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Writing Hard-Boiled (Egg) Fiction:
An Interview with Frank Cammuso

Some concept art.
Two years ago, while walking through the independent comics alley at Comic-Con, my attention was caught by a guy selling Little Golden Books. On closer examination, it turned out to be an original comic book series disguised as the beloved, or at least ubiquitous, cheap format for little kids' stories. That guy was Frank Cammuso, and that book was Max Hamm, Fairy Tale Detective.

A funny animal book (in the best sense) that also neatly satirizes film noir conventions, Max Hamm stands out for reasons other than format. The art harkens to fine Looney Tunes, but the fairy tale princesses Cammuso draws also owe a debt to Tex Avery.

I picked up a copy, but by the time I read it, the convention was over so I couldn't tell Cammuso how much I liked it. Luckily, last year, he was back with another issue. And we took the time to talk.

So why are you seeing the interview now, on the eve of Comic-Con 2004? Because I got back to the Bay Area and lost the tape. I found it today, transcribed it, and discovered that Cammuso will be back at the Con, in booth #2304, with his imprint, Nite Owl Comix. He will likely also have all four issues (so far) of Max Hamm for sale, so stop by and check him out after reading this interview.

Fanboy Planet: You started out as a political cartoonist?

Frank Cammuso: I still am. In Syracuse, New York, for the Syracuse Post-Standard.

Fanboy Planet: What inspired you to turn to independent comics?

Frank Cammuso: I always loved comic books. It was just one of those things where I said, dammit, I'm going to do comics. I went to Angouleme (the French international comics fair, held in Angouleme, France -- Cammuso explained it to me) about three years ago, I was looking around and saw that there were funny animal comic books and they were doing well. So I said to myself, if they can do well in France, then I'll give it a shot. If I do it well, I think it will sell.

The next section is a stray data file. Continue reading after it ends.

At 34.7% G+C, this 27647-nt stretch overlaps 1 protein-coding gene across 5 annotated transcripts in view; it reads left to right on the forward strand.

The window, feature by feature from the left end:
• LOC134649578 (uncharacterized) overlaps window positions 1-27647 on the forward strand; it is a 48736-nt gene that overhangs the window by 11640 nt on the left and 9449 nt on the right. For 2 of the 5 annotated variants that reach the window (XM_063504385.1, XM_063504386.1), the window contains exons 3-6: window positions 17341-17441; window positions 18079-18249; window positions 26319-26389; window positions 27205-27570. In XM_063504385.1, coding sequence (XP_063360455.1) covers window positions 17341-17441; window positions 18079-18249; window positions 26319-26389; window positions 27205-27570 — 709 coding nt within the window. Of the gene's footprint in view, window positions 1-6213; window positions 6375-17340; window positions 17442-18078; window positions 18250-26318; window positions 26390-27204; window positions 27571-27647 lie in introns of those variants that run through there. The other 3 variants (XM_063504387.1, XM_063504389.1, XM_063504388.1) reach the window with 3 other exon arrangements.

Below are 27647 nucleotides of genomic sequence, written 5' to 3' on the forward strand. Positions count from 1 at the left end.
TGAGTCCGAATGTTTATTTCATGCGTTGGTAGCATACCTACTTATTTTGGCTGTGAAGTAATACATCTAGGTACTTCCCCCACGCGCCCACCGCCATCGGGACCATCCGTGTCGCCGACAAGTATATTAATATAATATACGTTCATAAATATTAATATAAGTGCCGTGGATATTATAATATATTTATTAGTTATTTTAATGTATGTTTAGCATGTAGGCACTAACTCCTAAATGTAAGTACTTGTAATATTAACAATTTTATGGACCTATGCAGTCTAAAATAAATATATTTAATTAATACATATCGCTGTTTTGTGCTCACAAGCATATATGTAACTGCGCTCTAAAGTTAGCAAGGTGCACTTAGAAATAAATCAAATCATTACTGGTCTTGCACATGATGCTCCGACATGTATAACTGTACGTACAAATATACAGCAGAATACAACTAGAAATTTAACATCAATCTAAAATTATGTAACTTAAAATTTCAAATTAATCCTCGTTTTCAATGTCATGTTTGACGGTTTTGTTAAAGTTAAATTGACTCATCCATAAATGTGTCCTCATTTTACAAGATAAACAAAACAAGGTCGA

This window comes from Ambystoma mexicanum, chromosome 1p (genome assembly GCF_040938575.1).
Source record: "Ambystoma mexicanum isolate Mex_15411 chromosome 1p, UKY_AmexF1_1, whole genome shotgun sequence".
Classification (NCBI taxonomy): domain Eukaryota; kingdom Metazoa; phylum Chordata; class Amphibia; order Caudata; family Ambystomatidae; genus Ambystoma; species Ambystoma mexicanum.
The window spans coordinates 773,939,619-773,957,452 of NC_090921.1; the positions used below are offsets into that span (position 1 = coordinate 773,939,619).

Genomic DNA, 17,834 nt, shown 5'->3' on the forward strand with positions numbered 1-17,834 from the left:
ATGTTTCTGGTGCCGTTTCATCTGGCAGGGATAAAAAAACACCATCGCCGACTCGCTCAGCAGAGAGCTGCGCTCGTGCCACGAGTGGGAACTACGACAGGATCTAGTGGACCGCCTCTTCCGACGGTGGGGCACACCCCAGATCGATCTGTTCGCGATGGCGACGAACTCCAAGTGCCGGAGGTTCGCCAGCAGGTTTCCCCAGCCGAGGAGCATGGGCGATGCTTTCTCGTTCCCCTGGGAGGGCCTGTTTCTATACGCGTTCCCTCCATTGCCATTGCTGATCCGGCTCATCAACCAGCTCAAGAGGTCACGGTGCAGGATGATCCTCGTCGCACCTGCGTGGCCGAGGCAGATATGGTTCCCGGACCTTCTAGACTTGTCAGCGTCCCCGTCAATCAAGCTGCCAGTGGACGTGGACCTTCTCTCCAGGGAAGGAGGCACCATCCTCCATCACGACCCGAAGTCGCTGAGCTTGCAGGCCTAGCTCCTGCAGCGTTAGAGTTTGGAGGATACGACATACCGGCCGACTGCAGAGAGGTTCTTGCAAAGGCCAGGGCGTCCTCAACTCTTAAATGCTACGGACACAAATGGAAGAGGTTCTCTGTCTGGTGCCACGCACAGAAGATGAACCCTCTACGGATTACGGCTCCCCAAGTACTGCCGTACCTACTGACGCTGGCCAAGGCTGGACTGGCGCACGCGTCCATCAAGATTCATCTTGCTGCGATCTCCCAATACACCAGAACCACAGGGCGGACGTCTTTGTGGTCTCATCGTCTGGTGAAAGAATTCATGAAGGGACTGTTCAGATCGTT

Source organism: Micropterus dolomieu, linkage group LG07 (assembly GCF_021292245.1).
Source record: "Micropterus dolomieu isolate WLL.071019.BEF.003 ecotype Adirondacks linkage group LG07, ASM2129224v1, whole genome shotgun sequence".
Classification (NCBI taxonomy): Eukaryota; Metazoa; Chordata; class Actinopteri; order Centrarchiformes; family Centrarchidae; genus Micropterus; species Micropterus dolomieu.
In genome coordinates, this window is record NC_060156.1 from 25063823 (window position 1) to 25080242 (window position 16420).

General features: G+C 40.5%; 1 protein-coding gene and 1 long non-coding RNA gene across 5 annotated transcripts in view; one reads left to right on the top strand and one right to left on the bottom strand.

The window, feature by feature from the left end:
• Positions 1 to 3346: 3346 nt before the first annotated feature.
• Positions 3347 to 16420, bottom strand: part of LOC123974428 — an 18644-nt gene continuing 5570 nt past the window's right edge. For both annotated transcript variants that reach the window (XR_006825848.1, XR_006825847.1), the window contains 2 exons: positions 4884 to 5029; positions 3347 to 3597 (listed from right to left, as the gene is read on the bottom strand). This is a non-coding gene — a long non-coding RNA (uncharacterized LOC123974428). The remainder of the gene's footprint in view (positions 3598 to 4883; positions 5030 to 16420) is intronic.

The first issue -- a stand-alone story.
Fanboy Planet: So then why Max Hamm, Fairy Tale Detective?

Frank Cammuso: I had the character of Max for a long time. And it came to me. I knew he was a detective, but I didn't know what kind. It just hit me one day. I was in a book store, and I thought, "fairy tale detective."

It all clicked at that point.

Fanboy Planet: What inspired you to do the Little Golden Book format?

Frank Cammuso: As an independent publisher, you need your book to stand out somehow, other than the regular pamphlet size. I needed to have some kind of different look.

I knew I wanted to make it a different size, and I had a couple of Golden Books laying around. "Wait a minute! What if I did this?" I had my format, and it all clicked as I was writing. As (Max) tells the story, it turns into a storybook. So why not just make it a storybook?

Fanboy Planet: This appeared at about the same time as Fables takes off for Vertigo. Do you feel competition?

Nothing they don't see on T.V...sort of...
Frank Cammuso: Not really. If they're going to do well, I'm going to do well. It's not really a copy. We use similar characters in that we both use the public domain fairy tale characters, but other than that, they're just completely different versions of them.

Fables takes place in modern day; mine takes place in the forties. Mine's all film noir, and his (Bill Willingham) is everything. It's somewhat similar but not really.

Fanboy Planet: What kind of feedback have you gotten?

Frank Cammuso: Very positive.

Fanboy Planet: A customer just walked by and asked if he could read Max Hamm to his kids. You said "sure." Do you really think that?

Frank Cammuso: Yeah, I think you can.

Fanboy Planet: It's a way to introduce small children to film noir?

Frank Cammuso: Yeah, I don't think that there's anything too violent. It's nothing that they don't see already on T.V. At least, daytime T.V.

The worst thing, I think about for kids, is that Max does smoke. There's a little bit of gunplay. Other than that…kids come up all the time and read it. Kids under 6, I think, probably don't understand it. That's the thing. I think there's a little bit more there in terms of references than they can get.

The latest issue.
Fanboy Planet: But the pictures will hold their attention. Now, because I'm a fan of the format, I have to get it on the record that you're thinking about doing a Big Little Book.

Frank Cammuso: Definitely. My plan is to definitely do a Big Little Book, or rather, a Big Little Book-esque Max Hamm.

Fanboy Planet: Yeah, I don't know if you can actually call it a Big Little Book.

Frank Cammuso: Exactly. I think it might be a trademark.

Fanboy Planet: For someone who has not seen it, why should they read your comic?

Frank Cammuso: I think it's a funny and original take on storybooks and fairy tales. It's Pulp Fiction meets fairy tales.

And with that, we wandered the earth, or at least the convention floor. Once again, be sure to check out Frank Cammuso's booth at Comic-Con 2004, #2304 in the Independent Press Pavilion.

 

Derek McCaw

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